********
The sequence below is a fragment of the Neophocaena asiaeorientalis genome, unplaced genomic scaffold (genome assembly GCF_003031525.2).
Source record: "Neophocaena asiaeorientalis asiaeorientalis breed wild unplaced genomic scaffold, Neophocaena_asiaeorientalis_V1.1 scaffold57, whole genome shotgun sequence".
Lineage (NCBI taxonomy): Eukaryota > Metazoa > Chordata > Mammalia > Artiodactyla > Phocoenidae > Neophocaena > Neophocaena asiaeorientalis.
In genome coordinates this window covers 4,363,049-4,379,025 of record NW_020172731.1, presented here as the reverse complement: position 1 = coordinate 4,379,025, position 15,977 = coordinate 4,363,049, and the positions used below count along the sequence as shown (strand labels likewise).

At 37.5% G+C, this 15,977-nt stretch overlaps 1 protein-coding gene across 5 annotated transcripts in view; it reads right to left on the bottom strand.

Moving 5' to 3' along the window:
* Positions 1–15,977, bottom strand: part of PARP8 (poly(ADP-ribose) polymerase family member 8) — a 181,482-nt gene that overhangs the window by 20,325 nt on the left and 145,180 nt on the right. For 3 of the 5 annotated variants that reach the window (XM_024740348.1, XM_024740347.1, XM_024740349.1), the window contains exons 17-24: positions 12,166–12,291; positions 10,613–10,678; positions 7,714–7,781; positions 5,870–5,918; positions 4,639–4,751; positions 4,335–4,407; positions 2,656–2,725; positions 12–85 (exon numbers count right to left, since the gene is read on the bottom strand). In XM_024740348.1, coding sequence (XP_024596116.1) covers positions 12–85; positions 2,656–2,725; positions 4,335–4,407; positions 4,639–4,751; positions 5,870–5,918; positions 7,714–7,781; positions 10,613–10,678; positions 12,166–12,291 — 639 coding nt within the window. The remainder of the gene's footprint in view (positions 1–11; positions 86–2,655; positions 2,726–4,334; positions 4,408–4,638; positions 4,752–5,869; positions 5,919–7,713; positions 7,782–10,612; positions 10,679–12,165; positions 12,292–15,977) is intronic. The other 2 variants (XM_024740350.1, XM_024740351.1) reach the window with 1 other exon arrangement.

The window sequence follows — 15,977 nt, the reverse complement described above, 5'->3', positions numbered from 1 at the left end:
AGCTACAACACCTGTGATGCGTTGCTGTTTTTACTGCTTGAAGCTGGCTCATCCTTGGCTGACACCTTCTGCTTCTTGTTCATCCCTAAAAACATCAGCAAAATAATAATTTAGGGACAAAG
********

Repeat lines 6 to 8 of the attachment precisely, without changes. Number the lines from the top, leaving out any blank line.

Moving 5' to 3' along the window:
* Positions 1–15,977, bottom strand: part of PARP8 (poly(ADP-ribose) polymerase family member 8) — a 181,482-nt gene that overhangs the window by 20,325 nt on the left and 145,180 nt on the right. For 3 of the 5 annotated variants that reach the window (XM_024740348.1, XM_024740347.1, XM_024740349.1), the window contains exons 17-24: positions 12,166–12,291; positions 10,613–10,678; positions 7,714–7,781; positions 5,870–5,918; positions 4,639–4,751; positions 4,335–4,407; positions 2,656–2,725; positions 12–85 (exon numbers count right to left, since the gene is read on the bottom strand). In XM_024740348.1, coding sequence (XP_024596116.1) covers positions 12–85; positions 2,656–2,725; positions 4,335–4,407; positions 4,639–4,751; positions 5,870–5,918; positions 7,714–7,781; positions 10,613–10,678; positions 12,166–12,291 — 639 coding nt within the window. The remainder of the gene's footprint in view (positions 1–11; positions 86–2,655; positions 2,726–4,334; positions 4,408–4,638; positions 4,752–5,869; positions 5,919–7,713; positions 7,782–10,612; positions 10,679–12,165; positions 12,292–15,977) is intronic. The other 2 variants (XM_024740350.1, XM_024740351.1) reach the window with 1 other exon arrangement.

The window sequence follows — 15,977 nt, the reverse complement described above, 5'->3', positions numbered from 1 at the left end: